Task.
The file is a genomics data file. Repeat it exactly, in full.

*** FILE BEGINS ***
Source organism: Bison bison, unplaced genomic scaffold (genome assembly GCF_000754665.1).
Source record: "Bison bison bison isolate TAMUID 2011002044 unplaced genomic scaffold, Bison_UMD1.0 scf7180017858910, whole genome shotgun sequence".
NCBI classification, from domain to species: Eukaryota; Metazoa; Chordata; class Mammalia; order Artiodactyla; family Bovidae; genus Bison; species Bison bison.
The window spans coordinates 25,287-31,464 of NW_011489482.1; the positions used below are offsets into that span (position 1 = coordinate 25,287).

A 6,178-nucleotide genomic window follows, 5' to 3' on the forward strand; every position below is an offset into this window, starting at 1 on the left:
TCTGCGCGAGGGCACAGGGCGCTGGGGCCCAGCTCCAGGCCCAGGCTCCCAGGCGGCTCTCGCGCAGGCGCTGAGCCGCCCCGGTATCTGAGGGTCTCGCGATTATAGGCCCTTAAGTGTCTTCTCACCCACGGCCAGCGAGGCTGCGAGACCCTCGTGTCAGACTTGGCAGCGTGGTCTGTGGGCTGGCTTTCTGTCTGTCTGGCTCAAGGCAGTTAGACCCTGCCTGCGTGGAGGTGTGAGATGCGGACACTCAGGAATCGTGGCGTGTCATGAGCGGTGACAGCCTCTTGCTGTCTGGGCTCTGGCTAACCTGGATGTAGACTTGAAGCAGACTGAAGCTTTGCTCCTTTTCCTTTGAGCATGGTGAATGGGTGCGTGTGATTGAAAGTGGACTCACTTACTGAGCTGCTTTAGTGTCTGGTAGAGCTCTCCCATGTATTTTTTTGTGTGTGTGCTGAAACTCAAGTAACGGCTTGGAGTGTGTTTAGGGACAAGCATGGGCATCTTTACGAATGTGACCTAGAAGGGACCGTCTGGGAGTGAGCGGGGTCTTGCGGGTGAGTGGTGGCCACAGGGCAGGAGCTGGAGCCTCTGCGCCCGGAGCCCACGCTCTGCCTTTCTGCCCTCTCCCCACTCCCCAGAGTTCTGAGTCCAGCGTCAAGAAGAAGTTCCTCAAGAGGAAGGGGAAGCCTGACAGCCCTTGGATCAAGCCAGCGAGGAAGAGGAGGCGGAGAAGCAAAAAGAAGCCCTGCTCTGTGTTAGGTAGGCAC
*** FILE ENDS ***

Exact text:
Source organism: Bison bison, unplaced genomic scaffold (genome assembly GCF_000754665.1).
Source record: "Bison bison bison isolate TAMUID 2011002044 unplaced genomic scaffold, Bison_UMD1.0 scf7180017858910, whole genome shotgun sequence".
NCBI classification, from domain to species: Eukaryota; Metazoa; Chordata; class Mammalia; order Artiodactyla; family Bovidae; genus Bison; species Bison bison.
The window spans coordinates 25,287-31,464 of NW_011489482.1; the positions used below are offsets into that span (position 1 = coordinate 25,287).

A 6,178-nucleotide genomic window follows, 5' to 3' on the forward strand; every position below is an offset into this window, starting at 1 on the left:
TCTGCGCGAGGGCACAGGGCGCTGGGGCCCAGCTCCAGGCCCAGGCTCCCAGGCGGCTCTCGCGCAGGCGCTGAGCCGCCCCGGTATCTGAGGGTCTCGCGATTATAGGCCCTTAAGTGTCTTCTCACCCACGGCCAGCGAGGCTGCGAGACCCTCGTGTCAGACTTGGCAGCGTGGTCTGTGGGCTGGCTTTCTGTCTGTCTGGCTCAAGGCAGTTAGACCCTGCCTGCGTGGAGGTGTGAGATGCGGACACTCAGGAATCGTGGCGTGTCATGAGCGGTGACAGCCTCTTGCTGTCTGGGCTCTGGCTAACCTGGATGTAGACTTGAAGCAGACTGAAGCTTTGCTCCTTTTCCTTTGAGCATGGTGAATGGGTGCGTGTGATTGAAAGTGGACTCACTTACTGAGCTGCTTTAGTGTCTGGTAGAGCTCTCCCATGTATTTTTTTGTGTGTGTGCTGAAACTCAAGTAACGGCTTGGAGTGTGTTTAGGGACAAGCATGGGCATCTTTACGAATGTGACCTAGAAGGGACCGTCTGGGAGTGAGCGGGGTCTTGCGGGTGAGTGGTGGCCACAGGGCAGGAGCTGGAGCCTCTGCGCCCGGAGCCCACGCTCTGCCTTTCTGCCCTCTCCCCACTCCCCAGAGTTCTGAGTCCAGCGTCAAGAAGAAGTTCCTCAAGAGGAAGGGGAAGCCTGACAGCCCTTGGATCAAGCCAGCGAGGAAGAGGAGGCGGAGAAGCAAAAAGAAGCCCTGCTCTGTGTTAGGTAGGCAC